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EPA Awards New England Youth and Environment Programs $20,000 in 2006
Release Date: 08/25/2006
Contact Information: David Deegan, (617) 918-1017
(Boston, Mass. – August 25, 2006) – EPA’s New England Regional Office is pleased to announce that it will award grants to three organizations in New England that have coordinated on-going summer youth environmental employment programs, continuing the Agency’s 17-year dedication to introducing economically disadvantaged high school students and youth to career opportunities in the environmental field.
The $20,000 funding, being made available through EPA New England’s Regional Geographic Initiatives, will be made available to three groups working in the region:
- - A grant of $6,000 has been awarded to the New Haven Ecology Project, Inc. (NHEP), which oversees an on-site summer youth employment program at its Common Ground High School site in New Haven, Conn.
- - A grant of $6,000 has been awarded to the Partnership for Environmental Technology Education (PETE) to oversee a program at the Saco, Maine Department of Public Works.
- - A grant of $8,000 will be awarded to the New England Interstate Water Pollution Control Commission (NEIWPCC) to oversee a program at the Lowell, Mass. Regional Wastewater Treatment Facility.
Established in 1990, EPA’s Youth and Environment Program promotes environmental education and provides economically disadvantaged high school students with increased awareness to protect the environment and water quality within their own communities.
“It is vital to the future of environmental stewardship that these principles are instilled in today’s youth,” says U.S. EPA New England Regional Administrator Robert W. Varney, “By giving students the opportunity to learn about environmental careers, we are able to pass on the importance in making a connection between their life goals and protecting the environment.”
In New Haven, Conn., the Youth and the Environment Program is integrated as part of an on-going year round youth employment program implemented by NHEP at their Common Ground High School site. The emphasis is to introduce economically disadvantaged urban high school students to environmental careers, specifically in the areas of water and wastewater. The Common Ground High School site has a working organic farm that Youth and the Environment students are responsible in maintaining. They also staff weekly farmer’s market, help with grounds maintenance, as well as performing a wide range of community service, such as helping to restore abandon lots.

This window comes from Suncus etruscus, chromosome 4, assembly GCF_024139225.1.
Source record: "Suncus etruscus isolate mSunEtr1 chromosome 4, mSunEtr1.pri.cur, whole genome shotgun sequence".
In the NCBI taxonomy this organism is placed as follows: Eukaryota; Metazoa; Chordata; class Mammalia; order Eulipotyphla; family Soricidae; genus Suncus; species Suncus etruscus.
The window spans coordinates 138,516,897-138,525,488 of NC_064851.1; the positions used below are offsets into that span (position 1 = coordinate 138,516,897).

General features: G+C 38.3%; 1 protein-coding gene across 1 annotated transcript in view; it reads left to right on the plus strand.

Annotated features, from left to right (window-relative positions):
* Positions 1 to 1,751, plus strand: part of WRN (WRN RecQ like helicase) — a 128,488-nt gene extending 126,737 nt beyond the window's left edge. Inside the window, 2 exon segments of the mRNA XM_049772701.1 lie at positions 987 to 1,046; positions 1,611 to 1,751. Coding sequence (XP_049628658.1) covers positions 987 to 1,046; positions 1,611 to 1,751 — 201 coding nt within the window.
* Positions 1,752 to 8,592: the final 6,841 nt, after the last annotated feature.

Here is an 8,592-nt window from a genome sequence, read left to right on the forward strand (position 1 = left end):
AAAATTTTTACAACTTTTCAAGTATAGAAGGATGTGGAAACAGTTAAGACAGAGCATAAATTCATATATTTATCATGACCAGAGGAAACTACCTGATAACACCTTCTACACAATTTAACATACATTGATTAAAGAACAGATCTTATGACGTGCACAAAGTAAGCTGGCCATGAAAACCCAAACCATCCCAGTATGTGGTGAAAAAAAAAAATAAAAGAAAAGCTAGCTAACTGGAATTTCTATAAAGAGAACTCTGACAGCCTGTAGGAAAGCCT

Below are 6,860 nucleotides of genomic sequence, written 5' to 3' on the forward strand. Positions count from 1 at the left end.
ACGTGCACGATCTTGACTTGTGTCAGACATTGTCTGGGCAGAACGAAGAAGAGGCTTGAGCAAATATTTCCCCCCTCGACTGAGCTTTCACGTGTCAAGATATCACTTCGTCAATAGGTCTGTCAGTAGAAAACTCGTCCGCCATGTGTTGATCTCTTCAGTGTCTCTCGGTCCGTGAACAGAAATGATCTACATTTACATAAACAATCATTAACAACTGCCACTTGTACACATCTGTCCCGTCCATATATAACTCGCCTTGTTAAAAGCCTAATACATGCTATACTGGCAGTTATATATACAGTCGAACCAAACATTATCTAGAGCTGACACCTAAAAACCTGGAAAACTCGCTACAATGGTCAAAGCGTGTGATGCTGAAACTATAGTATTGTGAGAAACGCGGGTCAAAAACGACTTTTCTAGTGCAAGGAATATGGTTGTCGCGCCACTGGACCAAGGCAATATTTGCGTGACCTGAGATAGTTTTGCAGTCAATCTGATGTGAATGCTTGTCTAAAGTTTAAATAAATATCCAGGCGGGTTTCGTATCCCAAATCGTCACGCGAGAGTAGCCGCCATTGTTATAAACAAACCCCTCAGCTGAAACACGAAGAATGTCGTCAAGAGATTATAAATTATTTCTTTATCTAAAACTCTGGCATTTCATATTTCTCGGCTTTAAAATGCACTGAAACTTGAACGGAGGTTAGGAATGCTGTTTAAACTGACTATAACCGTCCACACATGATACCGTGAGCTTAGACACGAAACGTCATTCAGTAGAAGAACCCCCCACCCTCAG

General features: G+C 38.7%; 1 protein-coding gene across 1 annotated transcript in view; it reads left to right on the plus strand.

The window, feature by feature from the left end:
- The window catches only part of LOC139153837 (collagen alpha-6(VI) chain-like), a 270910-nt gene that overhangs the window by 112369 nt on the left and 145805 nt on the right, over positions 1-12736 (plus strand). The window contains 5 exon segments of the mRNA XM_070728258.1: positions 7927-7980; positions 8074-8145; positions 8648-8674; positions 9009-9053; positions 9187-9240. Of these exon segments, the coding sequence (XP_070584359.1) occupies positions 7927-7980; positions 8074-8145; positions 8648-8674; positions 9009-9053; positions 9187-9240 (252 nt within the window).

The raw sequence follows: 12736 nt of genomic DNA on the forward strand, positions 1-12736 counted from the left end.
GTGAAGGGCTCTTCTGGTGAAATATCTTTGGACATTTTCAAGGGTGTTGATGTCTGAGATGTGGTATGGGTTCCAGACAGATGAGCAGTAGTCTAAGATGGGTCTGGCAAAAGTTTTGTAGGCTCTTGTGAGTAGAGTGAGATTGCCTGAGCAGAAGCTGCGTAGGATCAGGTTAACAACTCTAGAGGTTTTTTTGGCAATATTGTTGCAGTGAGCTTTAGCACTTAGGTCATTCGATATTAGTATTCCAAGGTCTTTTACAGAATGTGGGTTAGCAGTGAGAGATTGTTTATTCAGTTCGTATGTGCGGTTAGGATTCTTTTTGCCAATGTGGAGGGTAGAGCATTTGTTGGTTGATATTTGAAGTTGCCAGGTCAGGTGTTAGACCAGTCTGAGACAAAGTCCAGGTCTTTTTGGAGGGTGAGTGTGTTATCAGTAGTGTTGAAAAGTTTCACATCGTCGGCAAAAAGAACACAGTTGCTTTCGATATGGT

One of the many projects for the twelve participating students this summer involved constructing an elaborate trellis and arbor made from wood they had recycled from on-site. EPA New England has provided funding to NHEP for the past three years.
The Saco, Maine project this summer allows two students to gain experience shadowing personnel at the Dept. of Public Works. Students have worked at the local wastewater treatment facility, recycling and transfer stations, and have assisted in the mapping the locations of stormwater detention ponds. This is the fourth year that this program has been funded through EPA’s Youth and the Environment Program. It is coordinated through PETE, an organization with a great deal of experience in implementing summer environmental youth employment programs.
Grant funds at the Lowell, Mass. Regional Wastewater Treatment Facility will be used this summer to help five local area high school students become exposed to the many facets involved with the proper operation of a wastewater treatment plant. These students also participate in field trips related to science, water quality, and college career counseling. The program at the Lowell Regional Wastewater Treatment Facility was one of the first funded Youth and the Environment Programs in 1990 and remains the longest continuous running program in the nation. This “anchor” program has been effectively managed by NEIWPCC for the past 17 years, and has been put into action through the patience and tremendous effort provided by the staff at the Lowell Regional Wastewater Treatment Facility.
More information: Grant opportunities from EPA (epa.gov/region1/grants/index.html)
Editor's Note: A high resolution photo of students working under this grant is available (epa.gov/region1/eventphotos.html).
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